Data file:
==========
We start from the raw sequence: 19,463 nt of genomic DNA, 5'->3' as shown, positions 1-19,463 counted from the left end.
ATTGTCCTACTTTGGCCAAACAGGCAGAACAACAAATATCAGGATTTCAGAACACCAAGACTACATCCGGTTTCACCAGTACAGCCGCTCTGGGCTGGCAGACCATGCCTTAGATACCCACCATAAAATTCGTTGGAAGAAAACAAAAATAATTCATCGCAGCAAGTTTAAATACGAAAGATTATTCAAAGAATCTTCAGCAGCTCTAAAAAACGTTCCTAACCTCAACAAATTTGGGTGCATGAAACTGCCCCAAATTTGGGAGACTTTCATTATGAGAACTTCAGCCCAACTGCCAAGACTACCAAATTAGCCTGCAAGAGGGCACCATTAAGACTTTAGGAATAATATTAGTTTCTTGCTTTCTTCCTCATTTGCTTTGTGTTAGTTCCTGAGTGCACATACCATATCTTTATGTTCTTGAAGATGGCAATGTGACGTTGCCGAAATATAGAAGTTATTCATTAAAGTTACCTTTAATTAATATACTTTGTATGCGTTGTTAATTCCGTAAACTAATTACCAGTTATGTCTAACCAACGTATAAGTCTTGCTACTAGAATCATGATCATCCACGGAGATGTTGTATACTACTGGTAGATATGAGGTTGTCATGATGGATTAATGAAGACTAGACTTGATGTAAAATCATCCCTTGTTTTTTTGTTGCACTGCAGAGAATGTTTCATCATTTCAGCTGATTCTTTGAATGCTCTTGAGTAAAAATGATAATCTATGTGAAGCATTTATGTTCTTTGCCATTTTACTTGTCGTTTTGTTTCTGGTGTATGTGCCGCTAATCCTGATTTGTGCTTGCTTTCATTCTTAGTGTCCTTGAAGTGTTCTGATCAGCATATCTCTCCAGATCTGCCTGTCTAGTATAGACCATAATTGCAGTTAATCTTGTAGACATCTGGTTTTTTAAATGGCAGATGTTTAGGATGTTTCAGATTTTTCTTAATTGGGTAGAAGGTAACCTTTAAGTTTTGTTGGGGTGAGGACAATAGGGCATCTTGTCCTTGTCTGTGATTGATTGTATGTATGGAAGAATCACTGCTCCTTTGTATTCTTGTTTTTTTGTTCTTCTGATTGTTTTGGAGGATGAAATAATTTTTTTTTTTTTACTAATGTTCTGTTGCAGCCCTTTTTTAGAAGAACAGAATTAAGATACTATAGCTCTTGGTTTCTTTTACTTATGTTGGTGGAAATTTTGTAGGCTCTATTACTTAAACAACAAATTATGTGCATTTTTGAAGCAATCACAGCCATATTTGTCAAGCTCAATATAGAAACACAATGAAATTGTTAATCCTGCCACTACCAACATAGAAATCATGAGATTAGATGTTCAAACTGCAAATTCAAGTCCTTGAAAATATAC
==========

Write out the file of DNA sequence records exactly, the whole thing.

We start from the raw sequence: 19,463 nt of genomic DNA, 5'->3' as shown, positions 1-19,463 counted from the left end.
ATTGTCCTACTTTGGCCAAACAGGCAGAACAACAAATATCAGGATTTCAGAACACCAAGACTACATCCGGTTTCACCAGTACAGCCGCTCTGGGCTGGCAGACCATGCCTTAGATACCCACCATAAAATTCGTTGGAAGAAAACAAAAATAATTCATCGCAGCAAGTTTAAATACGAAAGATTATTCAAAGAATCTTCAGCAGCTCTAAAAAACGTTCCTAACCTCAACAAATTTGGGTGCATGAAACTGCCCCAAATTTGGGAGACTTTCATTATGAGAACTTCAGCCCAACTGCCAAGACTACCAAATTAGCCTGCAAGAGGGCACCATTAAGACTTTAGGAATAATATTAGTTTCTTGCTTTCTTCCTCATTTGCTTTGTGTTAGTTCCTGAGTGCACATACCATATCTTTATGTTCTTGAAGATGGCAATGTGACGTTGCCGAAATATAGAAGTTATTCATTAAAGTTACCTTTAATTAATATACTTTGTATGCGTTGTTAATTCCGTAAACTAATTACCAGTTATGTCTAACCAACGTATAAGTCTTGCTACTAGAATCATGATCATCCACGGAGATGTTGTATACTACTGGTAGATATGAGGTTGTCATGATGGATTAATGAAGACTAGACTTGATGTAAAATCATCCCTTGTTTTTTTGTTGCACTGCAGAGAATGTTTCATCATTTCAGCTGATTCTTTGAATGCTCTTGAGTAAAAATGATAATCTATGTGAAGCATTTATGTTCTTTGCCATTTTACTTGTCGTTTTGTTTCTGGTGTATGTGCCGCTAATCCTGATTTGTGCTTGCTTTCATTCTTAGTGTCCTTGAAGTGTTCTGATCAGCATATCTCTCCAGATCTGCCTGTCTAGTATAGACCATAATTGCAGTTAATCTTGTAGACATCTGGTTTTTTAAATGGCAGATGTTTAGGATGTTTCAGATTTTTCTTAATTGGGTAGAAGGTAACCTTTAAGTTTTGTTGGGGTGAGGACAATAGGGCATCTTGTCCTTGTCTGTGATTGATTGTATGTATGGAAGAATCACTGCTCCTTTGTATTCTTGTTTTTTTGTTCTTCTGATTGTTTTGGAGGATGAAATAATTTTTTTTTTTTTACTAATGTTCTGTTGCAGCCCTTTTTTAGAAGAACAGAATTAAGATACTATAGCTCTTGGTTTCTTTTACTTATGTTGGTGGAAATTTTGTAGGCTCTATTACTTAAACAACAAATTATGTGCATTTTTGAAGCAATCACAGCCATATTTGTCAAGCTCAATATAGAAACACAATGAAATTGTTAATCCTGCCACTACCAACATAGAAATCATGAGATTAGATGTTCAAACTGCAAATTCAAGTCCTTGAAAATATAC